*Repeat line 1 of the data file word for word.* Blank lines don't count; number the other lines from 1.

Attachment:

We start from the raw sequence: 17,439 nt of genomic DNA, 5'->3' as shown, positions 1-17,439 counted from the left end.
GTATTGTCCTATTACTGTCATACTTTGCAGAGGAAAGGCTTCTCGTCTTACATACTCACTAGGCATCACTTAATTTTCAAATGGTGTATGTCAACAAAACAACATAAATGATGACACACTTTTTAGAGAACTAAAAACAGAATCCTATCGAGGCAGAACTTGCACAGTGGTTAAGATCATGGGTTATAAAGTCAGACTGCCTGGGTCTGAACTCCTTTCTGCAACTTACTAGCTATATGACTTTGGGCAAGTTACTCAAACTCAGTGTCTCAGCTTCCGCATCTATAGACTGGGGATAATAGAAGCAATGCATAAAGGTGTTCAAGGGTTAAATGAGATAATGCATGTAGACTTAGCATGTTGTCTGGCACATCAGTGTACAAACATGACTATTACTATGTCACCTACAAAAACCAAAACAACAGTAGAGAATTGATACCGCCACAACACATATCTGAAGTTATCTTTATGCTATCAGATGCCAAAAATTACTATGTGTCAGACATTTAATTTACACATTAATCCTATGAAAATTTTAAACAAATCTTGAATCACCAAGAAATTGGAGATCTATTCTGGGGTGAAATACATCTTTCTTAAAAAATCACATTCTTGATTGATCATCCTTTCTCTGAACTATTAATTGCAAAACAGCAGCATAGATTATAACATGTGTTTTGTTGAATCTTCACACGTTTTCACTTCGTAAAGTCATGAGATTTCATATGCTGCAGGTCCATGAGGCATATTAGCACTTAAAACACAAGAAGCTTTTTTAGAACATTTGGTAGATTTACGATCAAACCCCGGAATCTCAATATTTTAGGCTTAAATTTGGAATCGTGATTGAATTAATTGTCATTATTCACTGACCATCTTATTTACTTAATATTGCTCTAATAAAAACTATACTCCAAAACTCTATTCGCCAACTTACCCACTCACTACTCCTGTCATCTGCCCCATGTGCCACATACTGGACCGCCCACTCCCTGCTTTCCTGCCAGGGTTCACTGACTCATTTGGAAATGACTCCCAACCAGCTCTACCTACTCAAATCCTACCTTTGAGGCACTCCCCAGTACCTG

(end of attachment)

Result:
We start from the raw sequence: 17,439 nt of genomic DNA, 5'->3' as shown, positions 1-17,439 counted from the left end.